Considering criteria (1) and (2) above, i.e, the old-to-young teaching function of proverbs, it is very hard to imagine an occasion that would trigger the proverb “it takes a village to raise a child.” Would you say it if a child misbehaves? If so, what lesson would it teach? Would an elderly woman say it to her daughter, implying “next time let the village help you raise your child”? I don’t think so. This one would die out in one generation if it could come into existence at all despite the incredible odds. As for criterion (3), I know of nothing remotely resembling this anywhere in any language. And (4)? No, it’s certainly not rural.
And here’s the part that really puzzles me: if this proverb really REALLY came from Africa, why wouldn’t Hillary tell us its country, or dialect, or language of origin?
We have all heard the expression “there’s an old Chinese proverb (or Polish proverb or German proverb) …” But let’s see how this sounds:
“There’s an old European proverb…”
You see the problem?
Could it be that Hillary thinks Africa is a country with only one language and culture?
Maybe not, but does she think Americans are all that un-curious that we wouldn’t wonder exactly where in Africa her proverb came from, especially since her whole book is predicated on the proverb’s content?
Isn’t it more likely that Hillary simply made up this non-proverb in an attempt to pander to African Americans while also trying to get them to break away from their traditional American way of thinking? I mean, trying, like all liberal Democrats, to persuade them that they are different from the rest of us, and have different traditions from ours. Heaven forbid they should some day wake up and realize they believe in Jesus and Biblical principles just like the political conservatives they’re supposed to feel alienated from!
When slaves started to revolt in the South, slave holders tried to discourage blacks from identifying with American traditions, especially reading the Bible, and even occasionally burnt their churches down. (Both sides understood that the Bible teaches against slavery).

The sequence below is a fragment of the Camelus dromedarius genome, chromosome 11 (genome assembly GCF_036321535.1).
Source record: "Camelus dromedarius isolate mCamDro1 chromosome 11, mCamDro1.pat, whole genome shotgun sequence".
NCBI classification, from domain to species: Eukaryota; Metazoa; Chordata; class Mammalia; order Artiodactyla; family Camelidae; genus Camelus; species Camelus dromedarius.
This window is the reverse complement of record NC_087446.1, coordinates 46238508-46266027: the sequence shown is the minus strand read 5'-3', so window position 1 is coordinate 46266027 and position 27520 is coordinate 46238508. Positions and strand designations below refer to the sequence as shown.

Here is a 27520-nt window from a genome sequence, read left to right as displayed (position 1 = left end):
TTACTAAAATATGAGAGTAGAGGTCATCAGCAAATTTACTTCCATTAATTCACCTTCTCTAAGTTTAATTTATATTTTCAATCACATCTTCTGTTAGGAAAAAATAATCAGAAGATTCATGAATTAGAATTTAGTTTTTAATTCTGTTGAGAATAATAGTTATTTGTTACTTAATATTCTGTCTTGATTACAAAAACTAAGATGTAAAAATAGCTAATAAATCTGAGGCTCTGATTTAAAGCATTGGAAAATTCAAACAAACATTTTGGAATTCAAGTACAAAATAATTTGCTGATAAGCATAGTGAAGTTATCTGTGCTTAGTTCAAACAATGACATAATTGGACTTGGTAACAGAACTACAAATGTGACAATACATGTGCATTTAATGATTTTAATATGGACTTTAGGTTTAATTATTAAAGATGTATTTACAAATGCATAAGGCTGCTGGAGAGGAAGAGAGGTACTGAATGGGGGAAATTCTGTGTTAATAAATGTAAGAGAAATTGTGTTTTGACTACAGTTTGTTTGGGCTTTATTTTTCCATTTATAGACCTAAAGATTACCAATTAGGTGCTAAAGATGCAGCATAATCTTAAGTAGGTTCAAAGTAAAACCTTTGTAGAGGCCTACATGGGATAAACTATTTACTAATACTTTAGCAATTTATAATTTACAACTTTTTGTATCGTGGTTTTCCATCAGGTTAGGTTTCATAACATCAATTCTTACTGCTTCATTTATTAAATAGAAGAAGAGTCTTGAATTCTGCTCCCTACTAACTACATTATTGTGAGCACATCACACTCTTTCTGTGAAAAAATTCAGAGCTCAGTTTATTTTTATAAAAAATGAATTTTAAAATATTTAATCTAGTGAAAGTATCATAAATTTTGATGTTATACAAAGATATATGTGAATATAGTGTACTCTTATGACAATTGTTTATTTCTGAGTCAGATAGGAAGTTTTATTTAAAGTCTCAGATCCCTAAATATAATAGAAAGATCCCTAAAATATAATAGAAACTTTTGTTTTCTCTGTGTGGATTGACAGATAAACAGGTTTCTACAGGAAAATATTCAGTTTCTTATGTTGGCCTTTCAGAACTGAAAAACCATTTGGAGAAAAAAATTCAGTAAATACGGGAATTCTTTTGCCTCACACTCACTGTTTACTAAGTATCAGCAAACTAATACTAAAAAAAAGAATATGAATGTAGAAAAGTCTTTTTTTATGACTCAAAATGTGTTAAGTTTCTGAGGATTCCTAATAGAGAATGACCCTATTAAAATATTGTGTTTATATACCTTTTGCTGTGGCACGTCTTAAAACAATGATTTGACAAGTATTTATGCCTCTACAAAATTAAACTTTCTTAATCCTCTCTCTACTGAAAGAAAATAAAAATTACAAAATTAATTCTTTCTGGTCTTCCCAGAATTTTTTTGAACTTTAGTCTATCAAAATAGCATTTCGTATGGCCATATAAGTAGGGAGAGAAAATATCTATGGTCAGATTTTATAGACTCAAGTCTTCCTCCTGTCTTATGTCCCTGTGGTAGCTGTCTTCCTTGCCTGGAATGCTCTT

The Democrat plantation hasn’t changed much since then, with liberals hell-bent on bringing “their blacks” away from Christianity and other American traditions that discourage people from voting Democrat.
The use of factoids from Africa is also convenient because, while pandering to unsuspecting African Americans, it also provides a source of “information” that is hard to check up on, leaving their little game unexposed. The feminists on big-name campuses have long understood this tactic and refer in their pseudo-intellectual exposes to African ways that either never existed or were extremely rare in Africa (such as matriarchy, which existed only briefly in a tiny region).
This phenomenon of manufacturing facts in itself doesn’t have to scare us. After all, there aren’t that many Harvard-indoctrinated (don’t expect me to say “educated.” Those days are over) fruitcakes out there to corrupt our culture and the education of our children.
But here’s what does scare me:
Over 40% of you have said you would vote for Hillary, suggesting you either believe her lies and deceptions, or you think it’s fine that the Ship of State should have a sleight-of-hand artist at the helm.
Jesus isn’t walking physically in our midst any more. But young people like to ask “what would Jesus do”? It’s a good question, provided you know who the real Jesus is and understand that he was no sissy, and in fact, used a whip to chase money changers out of the temple. And He called a spade a spade.
In light of that, I think He would say:
Hillary, thou fake!
May the Almighty richly bless you this day, Dear Reader,